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Electronic Ambient Scores in Science Fiction Thriller Feature Films

Science Fiction is the genre in which the widespread use of electronic scores in feature films was pioneered. The sound effects and ambient scores that are created within this genre have an incredible impact on the fantastical worlds that SciFi films absorb their audiences into by emphasizing otherworldly and alien aspects using tonal effects. Electronic instruments are able to create unique vibratos, glissandos, portamentos, and timbres that combine to build up a completely unique atmosphere for a film.

still image of a musical instrument called the mini-moog; still image of a manplaying a musical instrument called a theremin
First Image: MiniMoog. Digital Image. Wikipedia. 
Second Image: Jeffrey Tobin Playing the Theremin. Digital Image. Indiana Gazette. See vintage footage of Leon Theremin playing his own instrument here.

Electronic music is a broad genre that is only really constrained by requiring the use of some kind of electronic instrument, including theremins, synthesizers, Ondes Martenots, and MiniMoogs. Many electronic instruments were originally developed in attempts to win the race to invent a working telephone. Tweaks in the methods used to send out signals may not have worked as a telephone, but they did make instruments with beautiful otherworldly tones that could be made to express the intense subtleties of human emotions. Listen to a theremin being played and take note of the impactful expression of emotion in the music through each subtle shift in tone, or think back to hearing a synthesizer in a song and how the tones expressed an indescribable feeling.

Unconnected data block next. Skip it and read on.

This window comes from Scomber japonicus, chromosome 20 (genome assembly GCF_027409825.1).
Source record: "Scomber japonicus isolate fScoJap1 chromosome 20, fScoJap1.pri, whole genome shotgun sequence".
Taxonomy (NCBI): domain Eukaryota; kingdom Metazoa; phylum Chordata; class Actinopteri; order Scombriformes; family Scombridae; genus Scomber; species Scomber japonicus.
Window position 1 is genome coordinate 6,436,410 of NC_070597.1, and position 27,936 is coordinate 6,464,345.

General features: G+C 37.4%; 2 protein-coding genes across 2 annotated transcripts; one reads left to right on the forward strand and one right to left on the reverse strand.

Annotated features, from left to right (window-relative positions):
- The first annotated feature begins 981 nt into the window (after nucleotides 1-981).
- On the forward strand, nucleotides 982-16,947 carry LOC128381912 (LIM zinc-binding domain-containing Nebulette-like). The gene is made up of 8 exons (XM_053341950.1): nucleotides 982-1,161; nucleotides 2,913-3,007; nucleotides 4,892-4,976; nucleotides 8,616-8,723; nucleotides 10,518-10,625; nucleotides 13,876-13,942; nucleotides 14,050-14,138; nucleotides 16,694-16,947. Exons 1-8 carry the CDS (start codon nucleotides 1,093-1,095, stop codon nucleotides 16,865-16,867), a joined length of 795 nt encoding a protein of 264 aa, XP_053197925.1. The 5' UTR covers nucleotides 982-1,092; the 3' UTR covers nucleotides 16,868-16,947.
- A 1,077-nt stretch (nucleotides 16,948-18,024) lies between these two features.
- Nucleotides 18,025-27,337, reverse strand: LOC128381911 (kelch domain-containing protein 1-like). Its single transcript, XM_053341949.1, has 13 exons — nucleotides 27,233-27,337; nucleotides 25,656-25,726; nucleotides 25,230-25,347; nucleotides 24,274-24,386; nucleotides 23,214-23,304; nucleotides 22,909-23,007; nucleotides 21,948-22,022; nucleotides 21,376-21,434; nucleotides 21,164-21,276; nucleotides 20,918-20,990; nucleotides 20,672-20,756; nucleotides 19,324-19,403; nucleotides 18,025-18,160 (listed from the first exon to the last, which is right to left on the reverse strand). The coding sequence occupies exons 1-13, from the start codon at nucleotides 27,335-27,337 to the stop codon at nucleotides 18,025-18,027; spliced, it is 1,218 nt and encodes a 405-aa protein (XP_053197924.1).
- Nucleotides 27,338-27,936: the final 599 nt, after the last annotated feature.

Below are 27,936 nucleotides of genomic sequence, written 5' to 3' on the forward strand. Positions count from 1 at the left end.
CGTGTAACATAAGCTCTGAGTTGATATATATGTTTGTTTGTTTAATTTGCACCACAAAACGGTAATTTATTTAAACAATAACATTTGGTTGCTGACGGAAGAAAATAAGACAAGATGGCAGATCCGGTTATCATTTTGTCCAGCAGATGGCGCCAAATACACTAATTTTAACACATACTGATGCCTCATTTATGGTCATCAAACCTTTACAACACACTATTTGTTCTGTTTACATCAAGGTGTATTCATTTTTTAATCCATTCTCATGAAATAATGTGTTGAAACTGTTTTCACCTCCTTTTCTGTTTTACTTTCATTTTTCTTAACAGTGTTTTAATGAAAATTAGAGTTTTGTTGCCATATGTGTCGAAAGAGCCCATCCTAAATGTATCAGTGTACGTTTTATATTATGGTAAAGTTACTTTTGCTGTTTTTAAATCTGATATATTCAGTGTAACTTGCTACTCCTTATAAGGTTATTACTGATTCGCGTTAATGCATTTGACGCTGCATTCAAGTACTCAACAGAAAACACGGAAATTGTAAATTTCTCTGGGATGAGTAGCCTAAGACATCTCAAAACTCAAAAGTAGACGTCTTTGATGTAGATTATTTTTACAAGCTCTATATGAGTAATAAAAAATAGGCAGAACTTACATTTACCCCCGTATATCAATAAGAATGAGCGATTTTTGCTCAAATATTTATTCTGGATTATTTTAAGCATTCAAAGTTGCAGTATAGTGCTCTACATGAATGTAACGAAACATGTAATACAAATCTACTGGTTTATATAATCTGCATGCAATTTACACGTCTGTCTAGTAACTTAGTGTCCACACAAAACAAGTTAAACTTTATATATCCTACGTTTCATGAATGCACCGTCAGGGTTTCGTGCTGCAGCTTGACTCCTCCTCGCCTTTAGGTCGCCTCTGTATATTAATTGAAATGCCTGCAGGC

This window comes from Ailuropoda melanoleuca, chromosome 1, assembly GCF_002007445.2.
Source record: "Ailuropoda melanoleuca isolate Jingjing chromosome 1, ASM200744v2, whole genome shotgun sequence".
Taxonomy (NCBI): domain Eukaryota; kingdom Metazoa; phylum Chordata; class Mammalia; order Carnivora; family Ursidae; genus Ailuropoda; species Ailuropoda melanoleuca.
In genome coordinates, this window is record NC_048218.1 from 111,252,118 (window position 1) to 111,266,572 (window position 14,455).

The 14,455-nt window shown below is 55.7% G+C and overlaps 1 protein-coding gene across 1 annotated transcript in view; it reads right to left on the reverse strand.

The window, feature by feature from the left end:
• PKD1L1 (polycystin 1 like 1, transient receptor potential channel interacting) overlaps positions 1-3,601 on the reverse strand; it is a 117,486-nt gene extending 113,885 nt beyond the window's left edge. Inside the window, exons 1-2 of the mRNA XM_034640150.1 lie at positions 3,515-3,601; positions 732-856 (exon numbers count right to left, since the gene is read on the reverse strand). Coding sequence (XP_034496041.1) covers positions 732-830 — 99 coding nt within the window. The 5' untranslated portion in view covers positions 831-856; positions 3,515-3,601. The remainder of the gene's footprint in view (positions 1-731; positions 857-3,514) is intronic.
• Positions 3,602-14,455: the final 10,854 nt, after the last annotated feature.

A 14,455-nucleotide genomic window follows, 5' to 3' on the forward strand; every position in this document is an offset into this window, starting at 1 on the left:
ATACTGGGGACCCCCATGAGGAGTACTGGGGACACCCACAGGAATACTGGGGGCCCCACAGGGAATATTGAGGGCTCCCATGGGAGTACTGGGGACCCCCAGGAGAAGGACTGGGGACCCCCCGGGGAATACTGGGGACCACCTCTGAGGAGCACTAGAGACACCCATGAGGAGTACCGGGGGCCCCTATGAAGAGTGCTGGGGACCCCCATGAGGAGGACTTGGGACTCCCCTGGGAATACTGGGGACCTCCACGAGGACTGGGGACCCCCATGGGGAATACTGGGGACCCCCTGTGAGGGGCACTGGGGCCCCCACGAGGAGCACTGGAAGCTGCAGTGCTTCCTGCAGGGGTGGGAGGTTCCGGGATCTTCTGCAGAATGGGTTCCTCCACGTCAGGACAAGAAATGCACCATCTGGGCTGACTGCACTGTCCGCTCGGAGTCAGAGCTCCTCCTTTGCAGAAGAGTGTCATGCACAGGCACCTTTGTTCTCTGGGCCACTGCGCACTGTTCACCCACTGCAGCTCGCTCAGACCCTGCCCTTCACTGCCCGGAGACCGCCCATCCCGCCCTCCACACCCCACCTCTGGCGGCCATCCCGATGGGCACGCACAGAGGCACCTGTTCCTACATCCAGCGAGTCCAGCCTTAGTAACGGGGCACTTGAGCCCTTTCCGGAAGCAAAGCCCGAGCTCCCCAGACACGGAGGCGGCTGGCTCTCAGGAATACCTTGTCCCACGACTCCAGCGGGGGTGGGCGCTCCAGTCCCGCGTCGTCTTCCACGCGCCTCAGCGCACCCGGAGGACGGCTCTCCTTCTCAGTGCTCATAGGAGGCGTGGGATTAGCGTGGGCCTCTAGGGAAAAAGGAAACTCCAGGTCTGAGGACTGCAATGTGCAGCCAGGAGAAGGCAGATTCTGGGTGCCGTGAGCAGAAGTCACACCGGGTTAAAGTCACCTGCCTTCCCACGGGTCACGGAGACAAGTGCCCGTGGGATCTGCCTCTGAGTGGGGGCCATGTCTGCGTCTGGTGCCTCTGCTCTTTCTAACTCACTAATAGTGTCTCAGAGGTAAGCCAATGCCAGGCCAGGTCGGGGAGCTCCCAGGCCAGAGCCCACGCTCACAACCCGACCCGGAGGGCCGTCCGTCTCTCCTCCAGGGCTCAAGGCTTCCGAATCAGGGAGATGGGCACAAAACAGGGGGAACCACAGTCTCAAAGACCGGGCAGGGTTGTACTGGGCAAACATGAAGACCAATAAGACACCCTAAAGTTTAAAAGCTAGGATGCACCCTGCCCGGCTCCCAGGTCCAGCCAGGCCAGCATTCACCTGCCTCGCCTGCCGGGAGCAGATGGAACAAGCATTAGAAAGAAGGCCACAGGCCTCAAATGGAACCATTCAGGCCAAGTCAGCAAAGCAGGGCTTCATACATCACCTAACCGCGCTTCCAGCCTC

The following list is composed of SciFi movies that use electronic music to create stunning ambient scores that pull their audience into the “other” and “alien” worlds imagined in the films.

The Day The Earth Stood Still (1951)

film poster for the movie The Day the Earth Stood Still

The Day the Earth Stood Still (1951) Movie Poster. Digital Image. WRTI. Listen to The Day the Earth Stood Still, “Prelude and outer space” performed on the theremin here.

One of the more common electronic instruments, the theremin, was used in this soundtrack to generate the sound effects for the aliens in The Day the Earth Stood Still. The enchanting and alien tones composed by Bernard Herrman built the suspense and curiosity in the film, making the audience feel as mystified by the alien arrival as the film’s characters. At this point in film history, electronic music was rarely, if ever, used, mostly to create brief sound effects of fearful unknowns or alien concepts and creatures instead of full scores. Upon the film’s release, the effect of Bernard Herrmann’s soundtrack on audiences was huge compared to the orchestral sound design that was typically used, and the effect of its other-worldly mood endures for present-day audiences as well.